The Early Warning Project
A joint initiative of the Simon-Skjodt Center for the Prevention of Genocide of the United States Holocaust Memorial Museum, and the Dickey Center for International Understanding at Dartmouth College, the Early Warning Project produces risk assessments of the potential for mass atrocities around the world by combining state-of-the-art quantitative and qualitative analysis. The project aims to give governments, advocacy groups, and at-risk societies earlier and more reliable warning, and thus more opportunity to take action, before such killings occur.
- "Mass atrocities are rare yet devastating crimes. They are also preventable. Studies of past atrocities show that we can detect early warning signs of atrocities and that if policy makers act on those warnings and develop preventive strategies, we can save lives.
The Early Warning Project uses a wide range of data to identify countries at risk of new mass atrocities. Our model focuses solely on cases of state-led violence, meaning a government acting against its own people. Our rankings are not designed to pinpoint threats from one country against another.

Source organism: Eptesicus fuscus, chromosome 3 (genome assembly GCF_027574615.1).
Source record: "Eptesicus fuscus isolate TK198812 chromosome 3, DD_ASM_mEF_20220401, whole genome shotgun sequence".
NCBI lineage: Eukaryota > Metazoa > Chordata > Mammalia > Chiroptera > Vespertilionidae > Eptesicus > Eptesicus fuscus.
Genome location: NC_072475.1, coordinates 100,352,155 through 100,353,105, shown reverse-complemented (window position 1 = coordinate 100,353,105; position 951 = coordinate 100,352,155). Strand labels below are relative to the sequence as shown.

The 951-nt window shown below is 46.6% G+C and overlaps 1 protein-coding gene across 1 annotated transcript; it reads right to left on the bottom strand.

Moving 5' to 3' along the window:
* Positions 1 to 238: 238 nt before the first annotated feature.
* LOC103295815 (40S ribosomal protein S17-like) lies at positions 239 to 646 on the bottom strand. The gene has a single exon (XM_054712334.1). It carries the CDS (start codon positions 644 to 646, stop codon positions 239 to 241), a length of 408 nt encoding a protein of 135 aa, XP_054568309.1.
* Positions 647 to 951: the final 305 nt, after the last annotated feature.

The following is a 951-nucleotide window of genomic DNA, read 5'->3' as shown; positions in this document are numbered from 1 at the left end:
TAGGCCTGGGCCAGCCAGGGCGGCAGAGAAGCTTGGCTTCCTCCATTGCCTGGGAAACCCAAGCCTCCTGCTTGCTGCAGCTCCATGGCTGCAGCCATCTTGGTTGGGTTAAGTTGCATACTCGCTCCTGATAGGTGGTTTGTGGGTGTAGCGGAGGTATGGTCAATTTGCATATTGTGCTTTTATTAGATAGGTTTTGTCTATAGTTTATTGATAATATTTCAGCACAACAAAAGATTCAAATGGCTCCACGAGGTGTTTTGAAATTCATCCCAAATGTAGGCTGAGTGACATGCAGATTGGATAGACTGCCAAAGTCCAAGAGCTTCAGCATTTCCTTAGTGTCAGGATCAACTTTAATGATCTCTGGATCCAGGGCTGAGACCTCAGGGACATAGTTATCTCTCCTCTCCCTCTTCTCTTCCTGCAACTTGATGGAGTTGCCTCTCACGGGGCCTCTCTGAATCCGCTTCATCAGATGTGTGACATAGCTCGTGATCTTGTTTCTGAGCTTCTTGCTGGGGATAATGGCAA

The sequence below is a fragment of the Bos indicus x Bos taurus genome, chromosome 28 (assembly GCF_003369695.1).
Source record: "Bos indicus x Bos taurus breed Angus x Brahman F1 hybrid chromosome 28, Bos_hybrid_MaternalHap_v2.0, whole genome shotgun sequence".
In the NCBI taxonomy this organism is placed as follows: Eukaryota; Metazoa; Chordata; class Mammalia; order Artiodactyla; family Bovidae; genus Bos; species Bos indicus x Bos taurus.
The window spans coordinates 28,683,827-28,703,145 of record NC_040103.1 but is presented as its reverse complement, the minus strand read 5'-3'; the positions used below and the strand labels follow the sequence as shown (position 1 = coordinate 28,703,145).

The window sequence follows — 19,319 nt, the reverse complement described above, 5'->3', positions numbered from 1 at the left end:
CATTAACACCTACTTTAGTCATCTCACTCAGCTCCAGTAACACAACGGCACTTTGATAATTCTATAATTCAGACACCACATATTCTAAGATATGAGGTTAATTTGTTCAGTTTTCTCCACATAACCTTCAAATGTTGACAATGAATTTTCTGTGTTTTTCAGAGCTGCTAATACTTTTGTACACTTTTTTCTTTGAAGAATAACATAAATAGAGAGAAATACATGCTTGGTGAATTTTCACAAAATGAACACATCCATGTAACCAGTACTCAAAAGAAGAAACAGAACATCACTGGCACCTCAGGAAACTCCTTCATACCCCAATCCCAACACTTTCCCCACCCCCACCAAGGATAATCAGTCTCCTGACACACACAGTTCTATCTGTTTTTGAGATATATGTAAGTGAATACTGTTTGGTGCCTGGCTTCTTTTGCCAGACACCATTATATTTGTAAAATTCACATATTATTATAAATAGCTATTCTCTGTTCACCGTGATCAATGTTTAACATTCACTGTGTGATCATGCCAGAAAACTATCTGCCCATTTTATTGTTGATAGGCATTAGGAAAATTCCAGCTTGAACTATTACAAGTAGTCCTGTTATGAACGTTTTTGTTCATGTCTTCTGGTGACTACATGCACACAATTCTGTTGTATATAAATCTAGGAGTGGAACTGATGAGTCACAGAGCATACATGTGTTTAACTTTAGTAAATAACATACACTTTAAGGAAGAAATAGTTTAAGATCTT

The goal of this project is to help change that. While our system highlights and analyzes those cases where mass atrocities are currently ongoing in Syria, Sudan, South Sudan, North Korea, Central African Republic, Libya, Nigeria, and Congo, the important gap we seek to fill is to shine a light and spark discussion on those cases where mass atrocities have not started but where risks are detected. We seek to do so by building, running and constantly improving on a first-of-its-kind public early warning system for mass atrocities. This project aims to provide governments, advocacy groups, and at-risk societies with earlier and more reliable warning, and thus more opportunity to take action well before killings occur."